No. 85: Jan-Feb 1993
The two giant planets, Jupiter and Saturn, are 318 and 95 times more massive than the earth, respectively. Being so weighty they strongly perturb the orbits of comets, deflecting many away from the inner solar system, where we reside. Calculations by G. Wetherill, at the Carnegie Institution, reveal that if Jupiter and Saturn were only 15 times the mass of the earth, the earth would have been devastated every 100,000 years by giant comets, instead of about every 100,000,000 years, as indicated by the geological record. Under such intense bombardment, it would probably have been difficult for advanced life forms to develop. (Croswell, Ken; "Why Intelligent Life Needs Giant Planets," New Scientist, p. 18, October 24, 1992.)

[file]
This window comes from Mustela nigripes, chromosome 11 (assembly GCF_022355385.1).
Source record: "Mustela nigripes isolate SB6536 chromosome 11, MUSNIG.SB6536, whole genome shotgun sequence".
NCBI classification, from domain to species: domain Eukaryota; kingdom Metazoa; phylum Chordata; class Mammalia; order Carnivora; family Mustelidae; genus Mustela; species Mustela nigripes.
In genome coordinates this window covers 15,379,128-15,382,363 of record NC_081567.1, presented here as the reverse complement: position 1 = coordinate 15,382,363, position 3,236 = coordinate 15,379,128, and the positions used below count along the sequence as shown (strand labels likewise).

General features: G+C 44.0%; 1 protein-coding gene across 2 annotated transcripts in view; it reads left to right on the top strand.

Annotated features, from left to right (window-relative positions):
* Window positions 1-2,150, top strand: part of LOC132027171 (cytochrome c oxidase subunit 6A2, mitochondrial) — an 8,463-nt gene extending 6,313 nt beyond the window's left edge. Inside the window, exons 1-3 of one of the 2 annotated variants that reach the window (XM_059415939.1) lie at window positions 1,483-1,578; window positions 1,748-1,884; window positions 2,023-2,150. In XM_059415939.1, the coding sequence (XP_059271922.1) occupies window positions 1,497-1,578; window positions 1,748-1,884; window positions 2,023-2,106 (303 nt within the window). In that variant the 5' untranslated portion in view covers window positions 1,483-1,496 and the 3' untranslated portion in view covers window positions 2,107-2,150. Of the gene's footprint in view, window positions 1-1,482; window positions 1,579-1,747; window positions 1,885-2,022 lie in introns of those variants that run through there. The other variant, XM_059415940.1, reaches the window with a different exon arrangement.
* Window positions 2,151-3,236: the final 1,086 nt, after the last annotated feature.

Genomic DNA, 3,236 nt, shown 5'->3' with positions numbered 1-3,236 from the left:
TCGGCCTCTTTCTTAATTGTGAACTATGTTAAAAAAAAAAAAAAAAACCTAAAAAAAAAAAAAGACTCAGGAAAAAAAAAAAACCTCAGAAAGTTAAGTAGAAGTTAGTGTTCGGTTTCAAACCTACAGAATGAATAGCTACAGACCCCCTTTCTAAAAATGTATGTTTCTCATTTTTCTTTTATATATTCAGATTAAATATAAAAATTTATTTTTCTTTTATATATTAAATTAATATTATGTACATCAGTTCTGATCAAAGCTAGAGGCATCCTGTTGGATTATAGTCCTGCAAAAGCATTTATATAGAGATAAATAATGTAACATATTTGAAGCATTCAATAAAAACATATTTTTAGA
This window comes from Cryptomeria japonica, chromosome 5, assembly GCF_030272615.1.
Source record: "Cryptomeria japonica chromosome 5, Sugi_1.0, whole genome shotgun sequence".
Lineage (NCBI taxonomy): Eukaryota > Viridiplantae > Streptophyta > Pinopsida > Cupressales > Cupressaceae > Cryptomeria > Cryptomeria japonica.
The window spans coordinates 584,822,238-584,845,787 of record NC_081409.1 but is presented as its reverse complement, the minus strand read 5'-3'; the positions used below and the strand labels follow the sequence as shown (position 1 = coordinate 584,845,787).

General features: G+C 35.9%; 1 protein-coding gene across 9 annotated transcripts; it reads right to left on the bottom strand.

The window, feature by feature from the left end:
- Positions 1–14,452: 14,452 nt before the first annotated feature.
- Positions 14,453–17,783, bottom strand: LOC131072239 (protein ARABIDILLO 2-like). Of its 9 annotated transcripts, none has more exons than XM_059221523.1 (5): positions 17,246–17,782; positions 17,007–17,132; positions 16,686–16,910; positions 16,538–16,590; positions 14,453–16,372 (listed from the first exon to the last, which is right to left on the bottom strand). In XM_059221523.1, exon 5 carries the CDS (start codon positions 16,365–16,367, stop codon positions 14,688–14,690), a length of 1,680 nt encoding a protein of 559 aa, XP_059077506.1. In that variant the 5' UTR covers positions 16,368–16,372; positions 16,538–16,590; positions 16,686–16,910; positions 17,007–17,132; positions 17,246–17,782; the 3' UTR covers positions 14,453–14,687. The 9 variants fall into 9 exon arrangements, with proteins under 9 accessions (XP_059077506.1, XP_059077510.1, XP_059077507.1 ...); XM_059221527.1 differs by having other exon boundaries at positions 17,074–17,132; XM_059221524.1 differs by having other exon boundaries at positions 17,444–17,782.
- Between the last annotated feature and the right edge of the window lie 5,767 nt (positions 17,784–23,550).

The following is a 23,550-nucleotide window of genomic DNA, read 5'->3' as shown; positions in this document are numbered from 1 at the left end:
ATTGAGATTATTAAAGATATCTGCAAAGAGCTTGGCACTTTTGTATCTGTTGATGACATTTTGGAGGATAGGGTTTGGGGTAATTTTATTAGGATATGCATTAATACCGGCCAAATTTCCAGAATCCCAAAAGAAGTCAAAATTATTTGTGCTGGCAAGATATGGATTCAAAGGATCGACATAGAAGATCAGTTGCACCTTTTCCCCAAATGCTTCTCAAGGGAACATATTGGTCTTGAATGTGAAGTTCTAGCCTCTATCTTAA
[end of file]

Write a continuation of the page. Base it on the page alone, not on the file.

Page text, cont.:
Comment. Reasonable as the foregoing assertion sounds, we do not really know what stimulates the development of new life forms. Actually, the fossil record reveals that some biological "radiations" occurred soon after great geological upheavals. That the Jupiter-Saturn "shield" was and is not completely effective is indicated by the heavy debris traffic mentioned above.